Team provides new insights into HIV prevention for cisgender women

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Globally speaking, most HIV infections in young women occur in poorer countries, where up to 25% of women may be infected with HIV. For heterosexual women, prevention through the use of Pre-Exposure Prophylaxis (PrEP) and its active ingredients, emtricitabine/tenofovir, represents one of the few options available to protect themselves from HIV infection. Additionally, it is a very inexpensive drug, available in most resource-constrained countries.

While pre-exposure prophylaxis (PrEP) is already being successfully used for homosexual men for several years, clinical studies have revealed an “extremely inconsistent picture regarding the putative efficacy of PrEP in women,” according to von Kleist. The results of the clinical studies have subsequently generated uncertainty around the use of PrEP, which has had a direct impact on the corresponding WHO recommendations, as well as on the general acceptance and use of PrEP among women.

An international and interdisciplinary team, led by MATH+ Professor Max von Kleist (Freie Universität Berlin and Robert Koch Institute/RKI), has been researching this topic for 12 years. They have carried out an in-depth investigation of the allegedly different efficacy of the HIV pre-exposure prophylaxis (PrEP) in men and women. The scientists from the fields of medicine, public health, pharmacology, and mathematics have developed new modeling approaches and statistical tests based on the clinical data.

The paper is published in the journal Nature Medicine.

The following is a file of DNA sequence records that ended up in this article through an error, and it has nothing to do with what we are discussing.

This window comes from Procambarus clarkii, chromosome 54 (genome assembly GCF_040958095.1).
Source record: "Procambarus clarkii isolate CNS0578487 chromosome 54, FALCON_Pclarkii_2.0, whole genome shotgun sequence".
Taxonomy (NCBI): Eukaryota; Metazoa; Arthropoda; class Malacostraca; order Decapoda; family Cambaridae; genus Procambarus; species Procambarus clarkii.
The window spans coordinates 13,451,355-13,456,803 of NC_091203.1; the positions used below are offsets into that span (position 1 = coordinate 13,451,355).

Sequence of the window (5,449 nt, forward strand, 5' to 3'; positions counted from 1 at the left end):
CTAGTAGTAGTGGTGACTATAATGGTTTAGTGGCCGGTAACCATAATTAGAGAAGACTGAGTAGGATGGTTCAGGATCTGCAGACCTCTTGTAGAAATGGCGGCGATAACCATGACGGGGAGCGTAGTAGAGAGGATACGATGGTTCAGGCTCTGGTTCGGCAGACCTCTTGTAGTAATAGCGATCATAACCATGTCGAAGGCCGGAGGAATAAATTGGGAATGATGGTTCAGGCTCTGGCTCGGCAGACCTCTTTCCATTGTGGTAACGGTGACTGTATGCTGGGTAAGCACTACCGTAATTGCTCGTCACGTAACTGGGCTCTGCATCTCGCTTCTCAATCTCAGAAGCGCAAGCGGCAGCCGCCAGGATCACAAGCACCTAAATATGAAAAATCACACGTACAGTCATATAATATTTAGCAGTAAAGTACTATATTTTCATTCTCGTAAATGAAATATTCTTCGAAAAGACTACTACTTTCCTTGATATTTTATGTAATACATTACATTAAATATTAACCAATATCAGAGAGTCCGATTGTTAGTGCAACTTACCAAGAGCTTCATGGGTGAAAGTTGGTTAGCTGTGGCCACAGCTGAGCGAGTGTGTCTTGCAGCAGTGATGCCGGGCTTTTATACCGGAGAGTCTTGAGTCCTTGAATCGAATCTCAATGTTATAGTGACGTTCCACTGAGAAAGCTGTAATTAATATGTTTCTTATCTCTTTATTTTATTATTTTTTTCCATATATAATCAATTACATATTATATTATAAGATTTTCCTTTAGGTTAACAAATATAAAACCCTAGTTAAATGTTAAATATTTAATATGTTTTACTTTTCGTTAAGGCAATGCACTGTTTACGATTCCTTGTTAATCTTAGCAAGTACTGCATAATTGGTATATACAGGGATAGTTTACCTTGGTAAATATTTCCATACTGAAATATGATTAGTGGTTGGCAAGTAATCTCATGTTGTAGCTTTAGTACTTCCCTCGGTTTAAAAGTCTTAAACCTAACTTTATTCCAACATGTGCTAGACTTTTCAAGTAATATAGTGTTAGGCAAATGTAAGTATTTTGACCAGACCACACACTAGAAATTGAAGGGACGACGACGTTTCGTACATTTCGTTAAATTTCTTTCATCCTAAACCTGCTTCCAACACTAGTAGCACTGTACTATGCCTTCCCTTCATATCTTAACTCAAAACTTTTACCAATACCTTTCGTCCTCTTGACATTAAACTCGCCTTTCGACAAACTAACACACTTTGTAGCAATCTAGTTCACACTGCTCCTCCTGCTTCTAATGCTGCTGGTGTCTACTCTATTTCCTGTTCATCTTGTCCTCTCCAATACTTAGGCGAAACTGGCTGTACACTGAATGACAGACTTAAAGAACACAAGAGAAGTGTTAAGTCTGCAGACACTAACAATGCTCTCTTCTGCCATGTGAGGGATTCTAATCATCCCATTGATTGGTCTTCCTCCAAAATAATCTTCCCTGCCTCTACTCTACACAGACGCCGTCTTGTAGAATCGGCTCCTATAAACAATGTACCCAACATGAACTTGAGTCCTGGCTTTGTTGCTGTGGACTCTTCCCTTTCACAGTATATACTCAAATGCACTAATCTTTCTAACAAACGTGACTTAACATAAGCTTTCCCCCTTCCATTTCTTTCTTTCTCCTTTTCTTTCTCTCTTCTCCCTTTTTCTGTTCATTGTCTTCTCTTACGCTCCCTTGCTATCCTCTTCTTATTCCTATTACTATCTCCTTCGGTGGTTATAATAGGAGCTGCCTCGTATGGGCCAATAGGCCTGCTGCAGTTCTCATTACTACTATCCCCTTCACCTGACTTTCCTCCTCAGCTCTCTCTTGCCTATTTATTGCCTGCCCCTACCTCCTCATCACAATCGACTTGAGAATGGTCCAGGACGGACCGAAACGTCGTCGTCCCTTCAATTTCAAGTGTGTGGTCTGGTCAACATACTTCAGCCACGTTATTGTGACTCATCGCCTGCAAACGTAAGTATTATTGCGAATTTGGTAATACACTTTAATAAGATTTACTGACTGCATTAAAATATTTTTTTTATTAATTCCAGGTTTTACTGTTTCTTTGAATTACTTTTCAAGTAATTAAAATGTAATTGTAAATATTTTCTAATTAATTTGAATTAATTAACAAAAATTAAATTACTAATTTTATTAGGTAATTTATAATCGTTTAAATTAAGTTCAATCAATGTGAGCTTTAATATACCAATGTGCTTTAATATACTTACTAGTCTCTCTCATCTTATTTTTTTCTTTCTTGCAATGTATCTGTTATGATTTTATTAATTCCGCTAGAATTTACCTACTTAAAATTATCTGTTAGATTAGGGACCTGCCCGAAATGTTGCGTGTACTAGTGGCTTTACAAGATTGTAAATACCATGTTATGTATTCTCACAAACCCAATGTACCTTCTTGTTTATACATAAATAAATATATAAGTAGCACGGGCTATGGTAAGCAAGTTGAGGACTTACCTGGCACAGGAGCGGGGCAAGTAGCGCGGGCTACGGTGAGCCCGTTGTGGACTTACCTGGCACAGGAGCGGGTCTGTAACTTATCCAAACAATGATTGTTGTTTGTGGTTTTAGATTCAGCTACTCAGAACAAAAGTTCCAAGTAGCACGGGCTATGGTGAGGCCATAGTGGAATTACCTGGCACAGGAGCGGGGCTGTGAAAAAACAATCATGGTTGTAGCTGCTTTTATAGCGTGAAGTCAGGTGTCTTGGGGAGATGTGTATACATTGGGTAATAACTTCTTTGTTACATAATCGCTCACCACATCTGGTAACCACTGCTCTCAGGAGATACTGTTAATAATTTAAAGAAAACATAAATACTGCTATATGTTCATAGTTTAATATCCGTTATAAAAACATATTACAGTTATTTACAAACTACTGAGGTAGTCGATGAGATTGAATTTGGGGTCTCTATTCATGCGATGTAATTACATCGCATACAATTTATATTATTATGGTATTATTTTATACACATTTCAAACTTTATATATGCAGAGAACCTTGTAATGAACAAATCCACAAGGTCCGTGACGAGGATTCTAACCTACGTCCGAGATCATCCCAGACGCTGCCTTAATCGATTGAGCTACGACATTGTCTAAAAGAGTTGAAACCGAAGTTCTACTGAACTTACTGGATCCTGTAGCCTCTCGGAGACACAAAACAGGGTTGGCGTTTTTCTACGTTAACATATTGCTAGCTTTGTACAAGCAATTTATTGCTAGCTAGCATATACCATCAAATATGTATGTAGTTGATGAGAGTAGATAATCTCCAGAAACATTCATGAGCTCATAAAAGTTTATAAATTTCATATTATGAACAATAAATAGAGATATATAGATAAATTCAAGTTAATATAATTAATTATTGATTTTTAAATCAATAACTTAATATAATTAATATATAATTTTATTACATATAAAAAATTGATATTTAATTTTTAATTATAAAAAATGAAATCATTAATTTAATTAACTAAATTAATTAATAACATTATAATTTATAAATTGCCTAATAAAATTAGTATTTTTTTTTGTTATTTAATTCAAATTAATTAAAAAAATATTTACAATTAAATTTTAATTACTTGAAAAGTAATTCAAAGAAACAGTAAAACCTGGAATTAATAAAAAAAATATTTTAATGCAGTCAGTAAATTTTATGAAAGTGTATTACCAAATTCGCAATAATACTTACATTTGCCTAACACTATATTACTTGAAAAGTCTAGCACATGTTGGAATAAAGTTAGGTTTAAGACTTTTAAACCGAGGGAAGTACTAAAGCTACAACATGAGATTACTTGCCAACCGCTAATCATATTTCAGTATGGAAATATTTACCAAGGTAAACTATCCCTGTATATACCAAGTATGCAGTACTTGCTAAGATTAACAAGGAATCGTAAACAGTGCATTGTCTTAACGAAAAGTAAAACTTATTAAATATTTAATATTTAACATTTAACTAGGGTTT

In contrast to a vaccination, clinical trial participants must actively take the PrEP medication themselves on a regular basis. The researchers found that some of the women in clinical trials did not actually take the medication at all and were, therefore, unable to achieve a protective effect. The researchers were initially able to “factor out” this proportion, as it would otherwise have falsified estimates of the biological effectiveness of PrEP. Then, they developed novel methods to estimate confidence intervals for the efficacy of PrEP in women based on the clinical data.

Confidence intervals indicate the range in which the actual value is likely to fall with high probability. Subsequently, in an independent mathematical modeling approach, they integrated all available data at that time to simulate hypotheses that were previously formulated to explain the putative difference in efficacy of PrEP between men and women. This dual approach made it possible to (in-)validate different hypotheses with statistical tests using the clinical data.

The study revealed that PrEP is indeed highly efficient in reducing the risk of HIV infection in women (>90%), and there is currently no indication that HIV protection with PrEP in heterosexual women should be less effective than in homosexual men. According to the study, the reasons for the supposedly differing effectiveness lie more in the PrEP-taking behavior and acceptance than in the biological efficacy in women. These results could mean a major change for cisgender women in terms of perception and the option of self-determined protection against HIV infection.

Based on this study, it is possible that the WHO may adjust its recommendations for PrEP use in women to align with those for men. Furthermore, mirroring the long-standing practice in homosexual men, further studies could also examine the effectiveness of using PrEP on demand for women.

Max von Kleist concluded by saying, “Since there is no solid evidence for a different efficacy of PrEP in men vs. women, it would therefore be logical to conduct research regarding the effectiveness of PrEP in women with ‘on-demand’ dosage, to create more options for HIV self-protection for women in the long term, and to bring about a greater decline in HIV in poorer regions.”

More information: Lanxin Zhang et al, Model-based predictions of protective HIV pre-exposure prophylaxis adherence levels in cisgender women, Nature Medicine (2023). DOI: 10.1038/s41591-023-02615-x


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